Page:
Response to the terrorists actions: The best long-term strategy for a just, peaceful, humane and sustainable world. A letter from Morton Deutsch, PhD,
E. L. Thorndike Professor Emeritus of Psychology and Education, and
Director Emeritus, International Center for Cooperation & Conflict
Resolution (ICCCR), Teachers College, Columbia University

                                                               September 20, 2001

Dear Colleagues,
         We are all horrified and shocked by the horrendous events which have occurred recently in which thousands of innocent victims were killed by well organized terrorists actions directed against people and buildings in New York City, Pennsylvania and Washington, D.C.
         From various news reports and statements of U.S. government officials, it seems that our government believes that:

1. The terrorist actions were planned, organized, and carried out by the bin Laden group

2. The Taliban government in Afghanistan has provided harbor for the bin Laden group

3. Elements within the government of Iraq, and possible others, have provided support of various kinds for the bin Laden group

The U.S. government, with the support and possible cooperation of other nations, is preparing a series of responses directed at the bin Laden group, the Taliban government, the Iraqi government, and to the general problem of terrorism.  Among the likely responses is a strong military action by the U.S. and its allies.

What can those of us who have been working for a just, peaceful, humane and sustainable world do in the light of the above?  I suggest that we should be sending the following message to our political leaders: to the President and members of his Cabinet, to members of Congress, and to other people who influence policy:
(1) It is important to encourage thoughtful, deliberate policy-making which has a long-term perspective and which fully takes into account the possible long-term consequences of one's action.  There should be every effort to resist premature judgements and actions.  Time must be taken for careful policy-making.  Hot-tempered actions, based upon a primitive impulse for revenge, are likely to be ineffective, costly, unduly dangerous to ourselves and to many innocent people, and to produce long-term consequences which promote rather than eliminate terrorism.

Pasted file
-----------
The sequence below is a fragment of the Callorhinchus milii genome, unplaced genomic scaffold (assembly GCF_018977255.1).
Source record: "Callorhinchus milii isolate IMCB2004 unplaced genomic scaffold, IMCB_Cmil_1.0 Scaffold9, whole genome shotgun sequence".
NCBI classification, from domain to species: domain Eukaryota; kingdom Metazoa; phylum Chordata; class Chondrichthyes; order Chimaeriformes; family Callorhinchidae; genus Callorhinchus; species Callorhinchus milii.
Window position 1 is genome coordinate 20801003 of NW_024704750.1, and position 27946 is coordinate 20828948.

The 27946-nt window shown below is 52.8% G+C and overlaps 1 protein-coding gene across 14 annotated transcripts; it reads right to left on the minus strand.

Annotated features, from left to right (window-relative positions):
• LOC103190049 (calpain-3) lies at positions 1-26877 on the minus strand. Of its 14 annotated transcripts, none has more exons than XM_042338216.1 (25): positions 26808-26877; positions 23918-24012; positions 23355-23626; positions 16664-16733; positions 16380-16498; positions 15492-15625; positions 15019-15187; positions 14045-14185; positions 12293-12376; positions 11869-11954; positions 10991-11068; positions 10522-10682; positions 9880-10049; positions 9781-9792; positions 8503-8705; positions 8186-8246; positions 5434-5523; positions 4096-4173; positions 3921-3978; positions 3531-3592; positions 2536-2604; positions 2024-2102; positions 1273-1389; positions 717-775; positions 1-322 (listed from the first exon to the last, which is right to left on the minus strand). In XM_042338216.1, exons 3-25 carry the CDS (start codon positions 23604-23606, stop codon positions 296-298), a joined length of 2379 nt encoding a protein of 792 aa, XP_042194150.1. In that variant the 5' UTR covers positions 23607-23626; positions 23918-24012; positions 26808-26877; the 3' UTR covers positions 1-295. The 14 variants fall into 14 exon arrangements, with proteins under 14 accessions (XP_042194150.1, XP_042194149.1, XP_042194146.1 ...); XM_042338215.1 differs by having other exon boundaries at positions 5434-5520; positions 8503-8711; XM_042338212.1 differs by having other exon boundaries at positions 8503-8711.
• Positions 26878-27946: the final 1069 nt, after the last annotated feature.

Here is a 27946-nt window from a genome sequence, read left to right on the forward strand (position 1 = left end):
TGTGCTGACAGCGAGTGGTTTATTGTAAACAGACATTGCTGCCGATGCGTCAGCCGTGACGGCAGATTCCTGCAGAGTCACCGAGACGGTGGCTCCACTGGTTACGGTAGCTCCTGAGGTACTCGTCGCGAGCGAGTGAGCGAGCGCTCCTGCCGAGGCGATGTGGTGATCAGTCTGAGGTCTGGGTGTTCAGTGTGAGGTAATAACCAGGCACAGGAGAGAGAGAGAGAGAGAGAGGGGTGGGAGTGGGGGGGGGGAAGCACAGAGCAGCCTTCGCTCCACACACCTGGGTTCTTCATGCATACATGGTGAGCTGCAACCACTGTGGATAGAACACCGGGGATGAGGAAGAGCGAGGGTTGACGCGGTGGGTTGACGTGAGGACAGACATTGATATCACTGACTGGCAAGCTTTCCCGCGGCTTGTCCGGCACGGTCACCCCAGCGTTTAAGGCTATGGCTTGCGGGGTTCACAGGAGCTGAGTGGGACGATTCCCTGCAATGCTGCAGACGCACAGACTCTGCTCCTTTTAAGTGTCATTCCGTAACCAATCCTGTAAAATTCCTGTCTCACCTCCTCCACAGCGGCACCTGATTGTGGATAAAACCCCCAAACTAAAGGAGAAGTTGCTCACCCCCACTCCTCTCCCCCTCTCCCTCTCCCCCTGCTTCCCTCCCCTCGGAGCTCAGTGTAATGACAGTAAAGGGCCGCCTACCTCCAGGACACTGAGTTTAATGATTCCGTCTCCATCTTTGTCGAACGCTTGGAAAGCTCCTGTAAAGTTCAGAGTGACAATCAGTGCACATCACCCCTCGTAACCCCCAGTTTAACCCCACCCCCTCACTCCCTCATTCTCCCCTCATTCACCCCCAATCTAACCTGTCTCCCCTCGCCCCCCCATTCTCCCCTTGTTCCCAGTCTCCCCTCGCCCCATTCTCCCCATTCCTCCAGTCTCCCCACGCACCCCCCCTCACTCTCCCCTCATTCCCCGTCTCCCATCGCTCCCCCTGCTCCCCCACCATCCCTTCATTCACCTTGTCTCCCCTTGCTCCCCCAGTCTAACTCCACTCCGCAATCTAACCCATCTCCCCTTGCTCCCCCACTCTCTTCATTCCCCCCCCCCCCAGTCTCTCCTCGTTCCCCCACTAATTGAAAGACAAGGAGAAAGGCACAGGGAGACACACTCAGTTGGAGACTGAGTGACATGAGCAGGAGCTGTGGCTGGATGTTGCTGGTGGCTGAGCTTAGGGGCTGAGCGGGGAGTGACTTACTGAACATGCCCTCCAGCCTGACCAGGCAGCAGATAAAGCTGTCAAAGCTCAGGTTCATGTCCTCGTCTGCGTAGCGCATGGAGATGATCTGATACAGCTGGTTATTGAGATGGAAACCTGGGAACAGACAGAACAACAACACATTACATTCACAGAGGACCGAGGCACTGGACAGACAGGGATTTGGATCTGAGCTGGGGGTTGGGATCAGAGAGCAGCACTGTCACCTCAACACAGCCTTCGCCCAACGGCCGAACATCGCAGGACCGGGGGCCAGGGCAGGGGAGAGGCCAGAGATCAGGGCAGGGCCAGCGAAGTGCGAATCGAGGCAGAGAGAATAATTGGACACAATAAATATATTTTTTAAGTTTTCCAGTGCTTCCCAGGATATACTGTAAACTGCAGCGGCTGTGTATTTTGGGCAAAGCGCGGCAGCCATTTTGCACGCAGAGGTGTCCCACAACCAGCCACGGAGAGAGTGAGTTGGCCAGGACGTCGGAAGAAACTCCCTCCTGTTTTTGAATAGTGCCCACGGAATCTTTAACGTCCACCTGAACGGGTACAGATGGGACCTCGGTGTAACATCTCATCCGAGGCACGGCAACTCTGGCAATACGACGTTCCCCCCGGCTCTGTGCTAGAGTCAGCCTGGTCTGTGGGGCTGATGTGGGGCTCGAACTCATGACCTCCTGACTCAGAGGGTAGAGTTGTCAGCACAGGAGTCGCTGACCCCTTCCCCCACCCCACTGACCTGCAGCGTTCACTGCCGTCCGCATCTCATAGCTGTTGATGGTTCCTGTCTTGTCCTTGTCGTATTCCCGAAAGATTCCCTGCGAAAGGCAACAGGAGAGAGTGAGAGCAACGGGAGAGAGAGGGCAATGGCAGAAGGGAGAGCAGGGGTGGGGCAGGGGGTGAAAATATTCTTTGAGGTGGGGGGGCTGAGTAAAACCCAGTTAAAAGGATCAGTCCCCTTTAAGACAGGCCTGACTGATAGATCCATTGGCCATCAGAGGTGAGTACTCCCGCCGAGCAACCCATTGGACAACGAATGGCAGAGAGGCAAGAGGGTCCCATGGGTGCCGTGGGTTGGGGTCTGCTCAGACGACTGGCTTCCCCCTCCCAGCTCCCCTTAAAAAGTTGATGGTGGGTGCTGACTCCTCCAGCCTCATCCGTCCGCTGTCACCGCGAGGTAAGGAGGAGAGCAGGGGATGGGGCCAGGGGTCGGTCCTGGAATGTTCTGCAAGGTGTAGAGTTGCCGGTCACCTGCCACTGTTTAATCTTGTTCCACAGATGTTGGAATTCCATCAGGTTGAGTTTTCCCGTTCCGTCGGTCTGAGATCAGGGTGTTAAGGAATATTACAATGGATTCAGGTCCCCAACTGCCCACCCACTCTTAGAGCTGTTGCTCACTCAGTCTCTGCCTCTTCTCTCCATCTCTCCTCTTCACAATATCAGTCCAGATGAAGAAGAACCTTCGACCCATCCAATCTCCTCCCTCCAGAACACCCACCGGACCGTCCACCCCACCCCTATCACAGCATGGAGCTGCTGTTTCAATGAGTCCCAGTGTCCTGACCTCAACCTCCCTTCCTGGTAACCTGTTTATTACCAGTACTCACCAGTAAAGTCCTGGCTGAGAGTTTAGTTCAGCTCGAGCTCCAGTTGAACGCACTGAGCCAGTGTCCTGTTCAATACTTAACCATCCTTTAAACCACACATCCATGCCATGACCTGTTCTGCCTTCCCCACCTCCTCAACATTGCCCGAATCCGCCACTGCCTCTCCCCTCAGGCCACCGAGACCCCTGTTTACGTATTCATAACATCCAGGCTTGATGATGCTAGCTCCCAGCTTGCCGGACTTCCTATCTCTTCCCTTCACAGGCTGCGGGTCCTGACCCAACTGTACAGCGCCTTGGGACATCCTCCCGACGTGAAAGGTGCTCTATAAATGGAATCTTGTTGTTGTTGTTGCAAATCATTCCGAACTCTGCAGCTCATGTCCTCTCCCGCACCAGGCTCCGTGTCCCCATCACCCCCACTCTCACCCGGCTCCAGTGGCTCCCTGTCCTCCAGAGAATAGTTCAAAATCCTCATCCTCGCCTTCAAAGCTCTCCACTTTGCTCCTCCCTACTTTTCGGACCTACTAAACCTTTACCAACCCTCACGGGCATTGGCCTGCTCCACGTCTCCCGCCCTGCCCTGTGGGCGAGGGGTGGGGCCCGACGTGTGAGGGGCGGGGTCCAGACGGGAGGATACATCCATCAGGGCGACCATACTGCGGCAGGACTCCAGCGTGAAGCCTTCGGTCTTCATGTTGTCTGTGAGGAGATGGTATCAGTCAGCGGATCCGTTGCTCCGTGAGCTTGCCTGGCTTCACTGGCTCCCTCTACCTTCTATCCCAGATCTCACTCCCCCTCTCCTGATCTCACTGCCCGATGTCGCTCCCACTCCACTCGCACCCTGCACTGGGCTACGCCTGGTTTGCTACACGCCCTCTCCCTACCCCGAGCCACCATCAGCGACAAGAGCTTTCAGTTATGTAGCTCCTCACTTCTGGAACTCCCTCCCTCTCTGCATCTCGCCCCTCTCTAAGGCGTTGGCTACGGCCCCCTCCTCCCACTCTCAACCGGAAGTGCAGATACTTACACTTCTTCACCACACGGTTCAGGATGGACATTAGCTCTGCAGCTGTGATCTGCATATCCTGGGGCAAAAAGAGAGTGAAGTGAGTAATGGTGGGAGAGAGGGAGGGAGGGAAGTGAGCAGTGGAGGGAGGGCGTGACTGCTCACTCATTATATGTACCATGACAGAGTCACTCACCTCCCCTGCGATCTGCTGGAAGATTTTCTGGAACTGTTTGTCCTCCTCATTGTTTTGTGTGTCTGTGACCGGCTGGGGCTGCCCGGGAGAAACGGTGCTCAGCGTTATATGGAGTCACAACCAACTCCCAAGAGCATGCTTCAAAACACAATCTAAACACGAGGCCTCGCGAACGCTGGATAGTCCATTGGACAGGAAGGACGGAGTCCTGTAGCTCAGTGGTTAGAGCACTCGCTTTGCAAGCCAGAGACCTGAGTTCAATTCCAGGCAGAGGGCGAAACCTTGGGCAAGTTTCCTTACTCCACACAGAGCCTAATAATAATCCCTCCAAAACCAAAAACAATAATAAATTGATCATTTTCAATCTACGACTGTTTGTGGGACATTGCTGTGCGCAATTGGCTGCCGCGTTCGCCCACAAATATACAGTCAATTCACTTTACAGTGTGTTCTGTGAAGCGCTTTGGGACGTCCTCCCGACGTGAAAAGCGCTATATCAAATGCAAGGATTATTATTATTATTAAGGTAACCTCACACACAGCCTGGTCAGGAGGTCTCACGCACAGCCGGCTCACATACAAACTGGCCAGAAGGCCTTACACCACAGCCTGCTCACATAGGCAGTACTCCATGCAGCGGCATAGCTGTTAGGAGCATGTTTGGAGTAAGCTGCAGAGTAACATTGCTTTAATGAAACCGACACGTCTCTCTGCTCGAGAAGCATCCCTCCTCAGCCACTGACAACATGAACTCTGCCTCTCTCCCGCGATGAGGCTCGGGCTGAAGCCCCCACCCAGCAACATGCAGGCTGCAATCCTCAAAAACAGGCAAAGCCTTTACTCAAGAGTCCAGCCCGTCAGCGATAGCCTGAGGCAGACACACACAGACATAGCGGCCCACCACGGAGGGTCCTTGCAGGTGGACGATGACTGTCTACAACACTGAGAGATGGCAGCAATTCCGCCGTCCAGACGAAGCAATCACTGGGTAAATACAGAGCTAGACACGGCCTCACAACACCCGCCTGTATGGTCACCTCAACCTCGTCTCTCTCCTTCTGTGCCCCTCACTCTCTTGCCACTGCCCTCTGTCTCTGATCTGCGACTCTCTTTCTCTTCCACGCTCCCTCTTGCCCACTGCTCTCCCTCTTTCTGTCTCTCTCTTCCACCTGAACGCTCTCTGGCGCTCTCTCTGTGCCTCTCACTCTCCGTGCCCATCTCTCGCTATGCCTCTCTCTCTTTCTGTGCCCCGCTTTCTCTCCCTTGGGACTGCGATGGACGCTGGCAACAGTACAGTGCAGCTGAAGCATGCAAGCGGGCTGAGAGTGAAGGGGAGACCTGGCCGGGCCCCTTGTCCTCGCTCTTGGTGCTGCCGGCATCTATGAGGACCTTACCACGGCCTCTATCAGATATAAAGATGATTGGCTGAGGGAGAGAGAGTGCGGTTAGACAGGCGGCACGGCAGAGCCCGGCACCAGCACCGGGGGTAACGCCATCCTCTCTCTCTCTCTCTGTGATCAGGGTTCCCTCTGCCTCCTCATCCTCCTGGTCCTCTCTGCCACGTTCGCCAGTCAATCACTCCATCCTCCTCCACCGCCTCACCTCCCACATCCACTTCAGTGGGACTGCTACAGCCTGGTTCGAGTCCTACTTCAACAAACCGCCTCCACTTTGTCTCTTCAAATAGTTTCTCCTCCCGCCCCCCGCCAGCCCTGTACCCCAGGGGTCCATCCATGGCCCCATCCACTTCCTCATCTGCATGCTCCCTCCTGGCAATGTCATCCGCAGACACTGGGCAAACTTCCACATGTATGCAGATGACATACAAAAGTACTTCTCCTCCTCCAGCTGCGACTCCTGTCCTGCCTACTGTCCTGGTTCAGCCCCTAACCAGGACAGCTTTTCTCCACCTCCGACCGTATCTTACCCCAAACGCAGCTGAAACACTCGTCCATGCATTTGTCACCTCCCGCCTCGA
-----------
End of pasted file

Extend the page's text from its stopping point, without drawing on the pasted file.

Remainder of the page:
I suggest that the best long-term strategy will involve:
(a) Differentiating Islam and the terrorist groups so that the terrorist groups are perceived to be anti-Islam rather than acting as agents of Islam.  This will involve very strong opposition to anti-Muslim actions in the U.S. and elsewhere.  It will also require getting the active support of Muslim religious authorities in denouncing terrorism and terrorist groups.  We do not want our actions against terrorist groups to provoke a war with Islam (this is exactly what the terrorists want).  We want to cooperate with Islam in de-legitimizing violence against civilians whatever their religious background.  We should encourage leading Islamic religious figures to broadcast statements that people who engage in terrorism are not acceptable in the Islamic community, will not be allowed
to enter paradise in the after-life, and will be condemned for eternity.
(b) Addressing the causes which engender hatred and terrorism toward the United States.  The causes are discussed below under [3].  Although it would be a mistake to feel that the actions and policies of the United States in any way justify the terrorist actions, it is well to examine in what ways we can prevent or reduce the animus against the United States.

(2) We can support diplomatic, political, economic, and limited military actions to bring to justice those who planned, organized, or provided support to the terrorist actions.  The implementation should be so focused and limited that it results in no or minimal harm to the population of the countries attacked.  Through disproportionate and cruel actions we do not want to create a backlash which will only create more terrorists and a continuous cycle of destruction.

(3) We must begin to think seriously about the causes of terrorism and address its causes rather than believe that violence against terrorism will eliminate it.  Long-term effective action to eliminate terrorism and other forms of violence will mainly involve positive action to eliminate its causes.  Its causes are manifold: psychological, economic, political, religious, educational, and the easy availability of highly destructive weapons.  Each of these causes are addressed briefly:

(a) Psychological: It is important to understand the underlying motivations and cognitive perspectives of both the leaders and also the followers of organized terrorist groups.  At a deep level, it has been well stated that "violence is the expression of impotence grown unbearable."  At a more direct level, the leaders of terrorist groups such as those connected with the drug traffic are mainly seeking to protect and promote their illegal business.  In contrast, the leaders of such groups as bin Laden's are seeking to promote a political-religious ideology under conditions in which they feel impotent to achieve their objectives through peaceful means.  Osama bin Laden apparently seeks to destroy the modern, secular, democratic, dominating, globalizing capitalism as symbolized by the United States and return to a more medieval, pre-capitalistic theocratic world (such as found in the Taliban-controlled Afghanistan).  The leaders of terrorist groups are often well educated, from backgrounds of upper-middle or higher social-economic backgrounds, but often of marginal, disrespected ethnic, nationalist, or religious groups within their society.  They often harbor deep resentment against the leaders of their own society and those who are allied with them.